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ON FAITH & MEDIA View Comments

Borat! Cultural Learning of America for Make Benefit Glorious Nation of Kazakhstan

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Source: Catholic News Service

Juvenile mock documentary about a clueless journalist (Sacha Baron Cohen) from Kazakhstan who travels to the United States to report on the American way of life and embarks on a cross-country odyssey to meet actress Pamela Anderson with whom he becomes infatuated after seeing her on television. Some of the outrageous pranks -- many involving real people not in on the joke -- are, admittedly, funny, but mostly the film wallows in vulgarity, with Cohen and director Larry Charles more often going for shock laughs over wit in satirizing American culture and politics. Pervasive coarse sexual and scatological humor, crass sight gags, masturbation, nudity, some irreverent remarks, and excessive rough and crude language, as well as some ethnic stereotypes. The USCCB Office for Film & Broadcasting classification is O -- morally offensive. The Motion Picture Association of America rating is R -- restricted. Under 17 requires accompanying parent or adult guardian.

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Mark: Most of what we know about Mark comes directly from the New Testament. He is usually identified with the Mark of Acts 12:12. (When Peter escaped from prison, he went to the home of Mark's mother.)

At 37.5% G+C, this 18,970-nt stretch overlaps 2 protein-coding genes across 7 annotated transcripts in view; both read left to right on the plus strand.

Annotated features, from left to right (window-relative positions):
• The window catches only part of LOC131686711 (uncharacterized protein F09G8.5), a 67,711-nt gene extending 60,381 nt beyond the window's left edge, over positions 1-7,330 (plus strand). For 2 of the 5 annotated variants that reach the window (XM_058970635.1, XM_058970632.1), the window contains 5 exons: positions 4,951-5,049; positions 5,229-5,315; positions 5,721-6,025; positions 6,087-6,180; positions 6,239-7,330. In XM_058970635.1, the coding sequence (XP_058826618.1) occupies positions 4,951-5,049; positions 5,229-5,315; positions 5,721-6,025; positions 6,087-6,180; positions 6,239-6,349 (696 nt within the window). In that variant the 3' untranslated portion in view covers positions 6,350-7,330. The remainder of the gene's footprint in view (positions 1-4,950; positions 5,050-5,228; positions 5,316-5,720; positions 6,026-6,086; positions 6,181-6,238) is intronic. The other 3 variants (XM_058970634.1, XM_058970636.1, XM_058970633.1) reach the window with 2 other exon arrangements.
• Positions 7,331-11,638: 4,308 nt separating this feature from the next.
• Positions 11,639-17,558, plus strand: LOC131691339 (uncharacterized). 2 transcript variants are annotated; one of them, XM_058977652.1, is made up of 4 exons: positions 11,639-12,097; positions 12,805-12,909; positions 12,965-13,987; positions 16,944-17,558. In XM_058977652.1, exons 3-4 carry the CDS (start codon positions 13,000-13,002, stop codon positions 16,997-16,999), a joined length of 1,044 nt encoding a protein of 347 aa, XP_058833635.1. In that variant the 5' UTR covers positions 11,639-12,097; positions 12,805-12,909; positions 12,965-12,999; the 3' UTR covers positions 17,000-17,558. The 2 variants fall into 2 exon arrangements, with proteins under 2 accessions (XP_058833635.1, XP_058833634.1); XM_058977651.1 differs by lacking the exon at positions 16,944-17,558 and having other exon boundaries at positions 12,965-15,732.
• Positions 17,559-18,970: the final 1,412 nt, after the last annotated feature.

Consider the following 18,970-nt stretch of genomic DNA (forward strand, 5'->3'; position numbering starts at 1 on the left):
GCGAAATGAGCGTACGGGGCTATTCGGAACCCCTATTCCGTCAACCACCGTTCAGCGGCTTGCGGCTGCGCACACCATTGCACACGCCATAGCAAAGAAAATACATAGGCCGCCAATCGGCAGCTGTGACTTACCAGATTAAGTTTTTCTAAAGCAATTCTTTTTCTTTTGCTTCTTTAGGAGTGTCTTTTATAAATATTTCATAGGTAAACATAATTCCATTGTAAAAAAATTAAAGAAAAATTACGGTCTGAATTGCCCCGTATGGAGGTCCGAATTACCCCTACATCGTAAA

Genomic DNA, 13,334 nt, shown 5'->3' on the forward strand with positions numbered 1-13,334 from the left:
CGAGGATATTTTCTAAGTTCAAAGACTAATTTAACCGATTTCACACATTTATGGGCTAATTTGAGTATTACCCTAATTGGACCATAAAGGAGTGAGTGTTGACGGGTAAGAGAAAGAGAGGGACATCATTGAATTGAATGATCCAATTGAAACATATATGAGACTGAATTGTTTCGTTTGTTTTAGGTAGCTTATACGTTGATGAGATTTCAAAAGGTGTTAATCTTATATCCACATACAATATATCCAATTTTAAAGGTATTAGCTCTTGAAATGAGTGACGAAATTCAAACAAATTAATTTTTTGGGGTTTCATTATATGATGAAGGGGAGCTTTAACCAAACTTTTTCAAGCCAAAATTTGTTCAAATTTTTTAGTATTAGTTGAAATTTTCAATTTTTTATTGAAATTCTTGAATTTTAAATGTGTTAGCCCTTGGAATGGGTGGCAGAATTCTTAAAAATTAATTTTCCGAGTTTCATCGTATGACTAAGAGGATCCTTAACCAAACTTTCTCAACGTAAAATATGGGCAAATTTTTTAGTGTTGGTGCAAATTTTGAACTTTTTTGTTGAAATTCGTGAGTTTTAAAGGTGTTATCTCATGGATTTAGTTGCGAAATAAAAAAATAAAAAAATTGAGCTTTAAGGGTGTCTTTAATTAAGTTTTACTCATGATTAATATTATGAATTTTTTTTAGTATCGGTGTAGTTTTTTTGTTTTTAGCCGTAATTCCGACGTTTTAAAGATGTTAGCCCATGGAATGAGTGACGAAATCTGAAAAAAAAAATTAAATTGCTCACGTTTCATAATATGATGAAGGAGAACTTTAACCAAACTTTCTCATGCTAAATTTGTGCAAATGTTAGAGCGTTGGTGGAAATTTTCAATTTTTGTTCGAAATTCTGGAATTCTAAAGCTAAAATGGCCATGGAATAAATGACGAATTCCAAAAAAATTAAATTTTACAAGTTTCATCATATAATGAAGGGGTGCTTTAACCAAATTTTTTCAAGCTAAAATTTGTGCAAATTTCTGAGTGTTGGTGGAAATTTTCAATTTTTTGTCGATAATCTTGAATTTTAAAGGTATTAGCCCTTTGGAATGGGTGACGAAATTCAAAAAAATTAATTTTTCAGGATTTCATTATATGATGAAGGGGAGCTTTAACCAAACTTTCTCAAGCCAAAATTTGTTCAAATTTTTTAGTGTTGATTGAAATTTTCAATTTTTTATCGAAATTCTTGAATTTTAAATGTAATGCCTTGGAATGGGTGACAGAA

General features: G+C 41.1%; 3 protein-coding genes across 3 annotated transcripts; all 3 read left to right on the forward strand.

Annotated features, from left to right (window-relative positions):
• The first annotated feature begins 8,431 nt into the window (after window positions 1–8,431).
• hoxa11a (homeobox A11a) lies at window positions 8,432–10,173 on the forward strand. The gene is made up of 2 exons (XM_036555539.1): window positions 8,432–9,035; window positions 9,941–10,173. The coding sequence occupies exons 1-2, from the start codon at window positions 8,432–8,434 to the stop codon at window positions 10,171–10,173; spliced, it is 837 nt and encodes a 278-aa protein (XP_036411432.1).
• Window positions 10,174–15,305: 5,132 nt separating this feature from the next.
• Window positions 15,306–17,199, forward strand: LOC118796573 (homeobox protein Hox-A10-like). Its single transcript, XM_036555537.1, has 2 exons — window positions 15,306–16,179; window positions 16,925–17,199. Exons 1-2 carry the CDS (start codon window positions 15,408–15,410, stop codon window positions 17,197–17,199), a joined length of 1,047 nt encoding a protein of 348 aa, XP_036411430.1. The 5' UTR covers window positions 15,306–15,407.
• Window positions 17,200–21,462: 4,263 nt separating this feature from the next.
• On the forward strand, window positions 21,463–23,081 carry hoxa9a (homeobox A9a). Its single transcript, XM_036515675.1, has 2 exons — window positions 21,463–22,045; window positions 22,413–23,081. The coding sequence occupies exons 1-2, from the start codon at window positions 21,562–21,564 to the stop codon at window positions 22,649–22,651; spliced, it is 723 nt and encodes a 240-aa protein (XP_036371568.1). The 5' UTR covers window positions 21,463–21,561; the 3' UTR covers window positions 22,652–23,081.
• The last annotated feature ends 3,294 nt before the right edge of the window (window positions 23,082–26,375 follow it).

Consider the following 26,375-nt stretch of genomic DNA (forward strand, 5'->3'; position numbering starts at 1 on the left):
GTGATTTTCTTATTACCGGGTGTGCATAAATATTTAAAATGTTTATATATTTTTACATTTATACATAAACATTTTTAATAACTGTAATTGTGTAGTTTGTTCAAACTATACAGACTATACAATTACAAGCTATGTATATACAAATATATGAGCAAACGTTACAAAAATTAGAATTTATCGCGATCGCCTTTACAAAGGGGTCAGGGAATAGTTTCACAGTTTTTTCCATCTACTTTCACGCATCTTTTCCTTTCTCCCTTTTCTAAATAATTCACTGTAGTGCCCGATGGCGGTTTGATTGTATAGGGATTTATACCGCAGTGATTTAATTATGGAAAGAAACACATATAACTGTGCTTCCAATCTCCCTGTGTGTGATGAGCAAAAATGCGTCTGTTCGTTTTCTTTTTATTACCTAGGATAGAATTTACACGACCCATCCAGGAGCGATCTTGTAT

<p>Paul and Barnabas took him along on the first missionary journey, but for some reason Mark returned alone to Jerusalem. It is evident, from Paul's refusal to let Mark accompany him on the second journey despite Barnabas's insistence, that Mark had displeased Paul. Because Paul later asks Mark to visit him in prison, we may assume the trouble did not last long. </p><p>The oldest and the shortest of the four Gospels, the Gospel of Mark emphasizes Jesus' rejection by humanity while being God's triumphant envoy. Probably written for Gentile converts in Rome—after the death of Peter and Paul sometime between A.D. 60 and 70—Mark's Gospel is the gradual manifestation of a "scandal": a crucified Messiah. </p><p>Evidently a friend of Mark (Peter called him "my son"), Peter is only one of the Gospel sources, others being the Church in Jerusalem (Jewish roots) and the Church at Antioch (largely Gentile). </p><p>Like one other Gospel writer, Luke, Mark was not one of the 12 apostles. We cannot be certain whether he knew Jesus personally. Some scholars feel that the evangelist is speaking of himself when describing the arrest of Jesus in Gethsemane: "Now a young man followed him wearing nothing but a linen cloth about his body. They seized him, but he left the cloth behind and ran off naked" (Mark 14:51-52). </p><p>Others hold Mark to be the first bishop of Alexandria, Egypt. Venice, famous for the Piazza San Marco, claims Mark as its patron saint; the large basilica there is believed to contain his remains. </p><p>A winged lion is Mark's symbol. The lion derives from Mark's description of John the Baptist as a "voice of one crying out in the desert" (Mark 1:3), which artists compared to a roaring lion. The wings come from the application of Ezekiel's vision of four winged creatures (Ezekiel, chapter one) to the evangelists.</p> American Catholic Blog Our Father’s love can be summed up in one word: Jesus! Throughout history, God has reached out to His people with unconditional love. This love reached its climax when He sent His Son to become our redeemer.


 
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